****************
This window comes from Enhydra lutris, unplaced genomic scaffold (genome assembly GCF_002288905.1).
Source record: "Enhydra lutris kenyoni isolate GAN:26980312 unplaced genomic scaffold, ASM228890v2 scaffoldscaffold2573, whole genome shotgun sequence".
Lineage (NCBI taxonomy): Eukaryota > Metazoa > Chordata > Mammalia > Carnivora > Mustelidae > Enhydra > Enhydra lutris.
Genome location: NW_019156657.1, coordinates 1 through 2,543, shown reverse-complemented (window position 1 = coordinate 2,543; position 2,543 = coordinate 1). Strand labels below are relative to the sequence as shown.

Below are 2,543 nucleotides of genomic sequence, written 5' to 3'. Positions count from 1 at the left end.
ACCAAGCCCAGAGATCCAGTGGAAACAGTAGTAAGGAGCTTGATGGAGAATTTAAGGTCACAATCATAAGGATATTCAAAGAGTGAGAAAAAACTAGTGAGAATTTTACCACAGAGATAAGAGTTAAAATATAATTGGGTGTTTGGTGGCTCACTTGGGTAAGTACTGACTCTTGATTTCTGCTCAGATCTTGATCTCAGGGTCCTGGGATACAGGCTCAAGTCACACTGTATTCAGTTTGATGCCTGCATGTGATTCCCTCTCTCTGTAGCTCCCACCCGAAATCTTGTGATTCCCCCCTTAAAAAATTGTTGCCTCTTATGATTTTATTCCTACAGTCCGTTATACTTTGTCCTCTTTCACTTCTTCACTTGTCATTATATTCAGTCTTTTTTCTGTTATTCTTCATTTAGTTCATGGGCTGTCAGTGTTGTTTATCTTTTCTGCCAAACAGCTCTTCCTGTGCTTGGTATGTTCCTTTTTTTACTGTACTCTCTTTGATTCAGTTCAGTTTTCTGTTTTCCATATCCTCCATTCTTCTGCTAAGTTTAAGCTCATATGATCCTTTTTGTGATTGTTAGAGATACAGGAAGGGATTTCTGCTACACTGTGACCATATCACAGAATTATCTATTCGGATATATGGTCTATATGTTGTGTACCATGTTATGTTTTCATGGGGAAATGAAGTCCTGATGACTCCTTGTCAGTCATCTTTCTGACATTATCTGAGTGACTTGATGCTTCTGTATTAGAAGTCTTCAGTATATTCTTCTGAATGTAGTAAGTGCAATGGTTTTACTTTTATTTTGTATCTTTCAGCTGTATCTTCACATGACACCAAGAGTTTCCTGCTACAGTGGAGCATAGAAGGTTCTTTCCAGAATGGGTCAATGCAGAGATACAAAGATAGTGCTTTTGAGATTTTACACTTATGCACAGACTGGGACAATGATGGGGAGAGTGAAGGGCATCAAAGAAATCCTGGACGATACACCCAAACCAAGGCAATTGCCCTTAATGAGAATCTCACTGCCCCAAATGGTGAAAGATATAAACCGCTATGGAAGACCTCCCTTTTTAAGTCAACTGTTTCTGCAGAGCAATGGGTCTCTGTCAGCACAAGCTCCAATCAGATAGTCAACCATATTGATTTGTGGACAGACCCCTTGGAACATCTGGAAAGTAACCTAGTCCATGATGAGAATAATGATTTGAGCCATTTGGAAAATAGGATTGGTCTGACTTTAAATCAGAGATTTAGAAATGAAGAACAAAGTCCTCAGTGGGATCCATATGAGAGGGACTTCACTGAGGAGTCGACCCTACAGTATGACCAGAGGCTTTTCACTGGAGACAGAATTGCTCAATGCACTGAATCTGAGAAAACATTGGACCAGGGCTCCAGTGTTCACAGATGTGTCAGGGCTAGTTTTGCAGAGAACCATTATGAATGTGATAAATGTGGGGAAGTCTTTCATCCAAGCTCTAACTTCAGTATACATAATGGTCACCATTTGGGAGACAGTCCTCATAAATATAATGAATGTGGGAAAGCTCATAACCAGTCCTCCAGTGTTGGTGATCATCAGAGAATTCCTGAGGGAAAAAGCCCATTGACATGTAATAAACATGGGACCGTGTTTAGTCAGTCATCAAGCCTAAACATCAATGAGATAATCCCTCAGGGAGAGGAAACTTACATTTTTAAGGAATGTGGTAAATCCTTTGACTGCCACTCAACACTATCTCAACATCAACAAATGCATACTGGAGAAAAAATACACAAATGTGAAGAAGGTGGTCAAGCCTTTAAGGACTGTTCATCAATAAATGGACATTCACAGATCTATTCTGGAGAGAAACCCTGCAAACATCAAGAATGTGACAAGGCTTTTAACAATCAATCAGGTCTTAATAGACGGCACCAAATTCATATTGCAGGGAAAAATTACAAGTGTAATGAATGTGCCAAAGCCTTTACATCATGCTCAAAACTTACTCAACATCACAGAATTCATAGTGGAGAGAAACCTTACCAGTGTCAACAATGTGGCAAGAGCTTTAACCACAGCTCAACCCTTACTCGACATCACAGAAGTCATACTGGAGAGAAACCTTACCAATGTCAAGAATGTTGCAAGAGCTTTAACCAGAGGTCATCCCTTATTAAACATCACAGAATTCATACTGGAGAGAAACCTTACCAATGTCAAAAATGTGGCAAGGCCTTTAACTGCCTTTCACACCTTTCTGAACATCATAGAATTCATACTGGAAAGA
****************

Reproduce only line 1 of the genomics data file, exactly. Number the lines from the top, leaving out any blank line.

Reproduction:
This window comes from Enhydra lutris, unplaced genomic scaffold (genome assembly GCF_002288905.1).